An emissions compliance case has been heard at Mold Crown Court.

In a case brought by DVSA’s Market Surveillance Unit (MSU), North Wales-based Cats and Pipes was found to have mis-labeled a part, as an engraving number was missing although the unit itself was compliant.

Mold Crown Court

DVSA also brought three similar charges, but dropped them before the Judge’s deliberation. 

The company was fined £6000 for the missing label, plus it was ordered to pay costs totalling £4,000 and a statutory surcharge of £170.

Despite the outcome, DVSA presented the trial as a triumph for MSU, originally proclaiming in a press statement that the emissions parts manufacturer had been prosecuted for supplying products ‘which failed to meet the required environmental laws’, even though the case centred on a simple labelling issue. DVSA has this morning issued a retraction, and reissued the statement with the amended line: ‘prosecuted for supplying a replacement Diesel Particulate Filter which failed to comply with the requirements of the Regulations governing the supply of such parts’. However, at least three aftermarket websites had been carrying the incorrect version for several days beforehand. 


Cats & Pipes Managing Director, David Carpenter accepted the ruling, but was critical of the way in which DVSA handled the case. He said:  ‘As a Company we have and always will take compliance and quality assurance extremely seriously. Our test facility is one of the best in Europe and we also operate a comprehensive Quality Assurance System which meets ISO 9001:2015. We were therefore disappointed when it came to light over two years ago that one of our products had left the production facility contrary to our quality procedures, without an indelibly marked part number. As the unit met all other environmental standards we expected an external audit by the DVSA of the Quality Assurance to ensure compliance and no further action”.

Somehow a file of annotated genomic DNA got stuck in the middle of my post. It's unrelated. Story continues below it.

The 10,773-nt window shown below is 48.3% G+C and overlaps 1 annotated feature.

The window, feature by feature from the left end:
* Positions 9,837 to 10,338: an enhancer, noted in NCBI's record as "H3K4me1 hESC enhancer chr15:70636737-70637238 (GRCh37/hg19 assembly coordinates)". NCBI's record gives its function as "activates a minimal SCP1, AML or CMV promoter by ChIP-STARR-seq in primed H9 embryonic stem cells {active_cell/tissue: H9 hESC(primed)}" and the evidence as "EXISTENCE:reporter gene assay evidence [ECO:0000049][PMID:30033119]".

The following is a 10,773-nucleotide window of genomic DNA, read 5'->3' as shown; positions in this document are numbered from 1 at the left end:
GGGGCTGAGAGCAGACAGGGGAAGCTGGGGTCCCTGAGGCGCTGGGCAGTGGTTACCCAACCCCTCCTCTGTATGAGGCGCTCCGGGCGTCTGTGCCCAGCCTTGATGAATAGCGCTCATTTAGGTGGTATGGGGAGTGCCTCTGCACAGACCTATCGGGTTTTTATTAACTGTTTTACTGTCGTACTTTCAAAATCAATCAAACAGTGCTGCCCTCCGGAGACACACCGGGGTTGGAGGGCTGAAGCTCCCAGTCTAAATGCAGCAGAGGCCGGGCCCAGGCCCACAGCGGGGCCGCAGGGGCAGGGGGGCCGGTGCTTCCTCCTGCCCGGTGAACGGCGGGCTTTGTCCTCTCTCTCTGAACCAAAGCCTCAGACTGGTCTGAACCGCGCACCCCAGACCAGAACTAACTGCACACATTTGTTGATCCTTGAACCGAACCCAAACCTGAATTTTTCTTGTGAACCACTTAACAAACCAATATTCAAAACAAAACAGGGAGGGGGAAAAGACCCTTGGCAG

“However, the DVSA considered it preferable to proceed with a Court Case bringing four charges, three of which were dropped on the day of the trial and prior to the Judge’s deliberations. The DVSA were also supplied with evidence of the fact that the Company had already identified this issue and that steps had been put in place to ensure this oversight in process would not be repeated. The closing comments from the Judge puts this into perspective and as a Company we feel disillusioned and wholly disappointed in the way this has been handled by personnel within the DVSA.’

In response, DVSA explained  that it has now issued a correction. “With this correction, our release still stands,” a spokesman told us.

Published by GregWhitaker

Editor of CAT Magazine and an experienced motoring journalist

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